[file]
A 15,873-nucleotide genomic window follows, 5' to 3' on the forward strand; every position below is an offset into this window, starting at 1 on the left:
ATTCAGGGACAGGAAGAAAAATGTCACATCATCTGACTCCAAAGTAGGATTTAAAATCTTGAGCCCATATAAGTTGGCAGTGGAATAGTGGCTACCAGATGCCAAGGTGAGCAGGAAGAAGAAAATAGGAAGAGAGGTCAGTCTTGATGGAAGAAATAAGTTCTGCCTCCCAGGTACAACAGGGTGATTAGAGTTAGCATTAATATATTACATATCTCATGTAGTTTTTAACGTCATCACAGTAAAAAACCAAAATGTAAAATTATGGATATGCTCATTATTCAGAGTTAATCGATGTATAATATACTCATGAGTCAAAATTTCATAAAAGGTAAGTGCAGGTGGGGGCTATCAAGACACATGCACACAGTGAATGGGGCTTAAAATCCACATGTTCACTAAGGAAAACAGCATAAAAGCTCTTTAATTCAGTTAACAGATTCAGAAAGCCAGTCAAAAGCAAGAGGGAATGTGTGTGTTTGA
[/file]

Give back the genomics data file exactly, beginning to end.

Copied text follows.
A 15,873-nucleotide genomic window follows, 5' to 3' on the forward strand; every position below is an offset into this window, starting at 1 on the left:
ATTCAGGGACAGGAAGAAAAATGTCACATCATCTGACTCCAAAGTAGGATTTAAAATCTTGAGCCCATATAAGTTGGCAGTGGAATAGTGGCTACCAGATGCCAAGGTGAGCAGGAAGAAGAAAATAGGAAGAGAGGTCAGTCTTGATGGAAGAAATAAGTTCTGCCTCCCAGGTACAACAGGGTGATTAGAGTTAGCATTAATATATTACATATCTCATGTAGTTTTTAACGTCATCACAGTAAAAAACCAAAATGTAAAATTATGGATATGCTCATTATTCAGAGTTAATCGATGTATAATATACTCATGAGTCAAAATTTCATAAAAGGTAAGTGCAGGTGGGGGCTATCAAGACACATGCACACAGTGAATGGGGCTTAAAATCCACATGTTCACTAAGGAAAACAGCATAAAAGCTCTTTAATTCAGTTAACAGATTCAGAAAGCCAGTCAAAAGCAAGAGGGAATGTGTGTGTTTGA